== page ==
Affect, or affective state, is a psychophysiological construct that includes three underlying dimensions: (i) valence, the positive-to-negative evaluation; (ii) motivational intensity, the push/pull urge from a stimulus; and (iii) physiological arousal, the level of activation of the sympathetic nervous system (Harmon-Jones et al. 2013).
Affect regulation, or emotion regulation (ER), is defined as strategic and automatic processes that modify the frequency, intensity, duration, and expression of an affective response (Gross 2014). These two terms are interchangeably used, despite the definition of emotion regulation is inconclusive (Siener and Kerns 2012). According to Gross and Jazaieri (2014), affect regulation can be either implicit in regulating one’s own affect or explicit in regulating others’ affect. Emotional regulation strategies are categorized into adaptive and maladaptive, based on individual differences and...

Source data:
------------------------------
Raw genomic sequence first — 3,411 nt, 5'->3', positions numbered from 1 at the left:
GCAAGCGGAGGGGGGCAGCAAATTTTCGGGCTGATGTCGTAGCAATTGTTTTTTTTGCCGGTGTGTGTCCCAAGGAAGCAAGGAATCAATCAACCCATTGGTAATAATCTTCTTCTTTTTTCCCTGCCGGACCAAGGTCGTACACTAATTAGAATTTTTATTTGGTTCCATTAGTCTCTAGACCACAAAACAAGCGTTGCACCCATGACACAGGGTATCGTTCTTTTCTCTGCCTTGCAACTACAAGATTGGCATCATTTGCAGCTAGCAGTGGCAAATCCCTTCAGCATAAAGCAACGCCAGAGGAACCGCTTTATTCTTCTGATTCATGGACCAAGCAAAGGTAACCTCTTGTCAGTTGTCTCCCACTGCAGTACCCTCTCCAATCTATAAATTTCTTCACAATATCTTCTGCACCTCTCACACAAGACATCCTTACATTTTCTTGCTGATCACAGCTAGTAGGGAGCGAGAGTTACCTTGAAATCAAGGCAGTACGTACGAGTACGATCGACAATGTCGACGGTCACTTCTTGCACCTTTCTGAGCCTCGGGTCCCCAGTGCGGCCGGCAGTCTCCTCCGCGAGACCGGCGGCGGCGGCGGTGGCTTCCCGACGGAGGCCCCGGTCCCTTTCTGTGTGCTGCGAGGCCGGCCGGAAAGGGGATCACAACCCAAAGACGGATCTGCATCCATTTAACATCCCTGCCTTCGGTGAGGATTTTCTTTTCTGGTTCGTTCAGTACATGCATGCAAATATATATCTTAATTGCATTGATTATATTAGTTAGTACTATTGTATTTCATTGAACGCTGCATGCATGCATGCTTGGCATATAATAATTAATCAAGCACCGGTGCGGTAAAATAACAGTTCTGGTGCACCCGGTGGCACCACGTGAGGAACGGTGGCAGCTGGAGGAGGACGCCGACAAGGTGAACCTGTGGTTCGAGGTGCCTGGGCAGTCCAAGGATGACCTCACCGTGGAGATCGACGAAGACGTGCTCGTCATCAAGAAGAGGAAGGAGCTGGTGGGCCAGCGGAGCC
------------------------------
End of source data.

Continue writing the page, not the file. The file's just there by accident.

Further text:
- Boller F (2005) Alajouanine’s painter: Paul-Elie Gernez. In J. Bogousslavsky & F. Boller (Eds.), Neurological disorders in famous artists. Basel, Karger, pp 92–100Google Scholar
- Carr R (2008) Sensory processes and responses. In: Art therapy and clinical neuroscience. Jessica Kingsley Publishers, London/Philadelphia, pp 43–61Google Scholar
- Gross JJ (2014) Emotion regulation: Conceptual and empirical foundations. In Handbook of emotion regulation. Guilford Press, New York, pp 3–20Google Scholar
- Karlsson H (2012) Psychotherapy increases the amount of serotonin receptors in the brains of patients with major depressive disorder. In: Psychodynamic psychotherapy research. Springer, Totowa, pp 233–238Google Scholar
- Liu A, Miller B (2008) Visual art and brain. In: Handbook of clinical neurology. Memory and AgingCenter, University of California, San FranciscoGoogle Scholar
- Schore AN (2009) Right-brain affect regulation – an essential mechanism of development, trauma, dissociation, and psychotherapy. In: Fosha D, Siegal DJ, Solomon MF (eds) The healing power of emotion: affective neuroscience, development & clinical practice. W.W. Norton, New York/LondonGoogle Scholar
- Thase M (2009) Psychotherapies for depression in adults: a review of recent development. In: Depressive disorders. WPA series in evidence & experience in psychiatry, United Kingdom, pp 95–131Google Scholar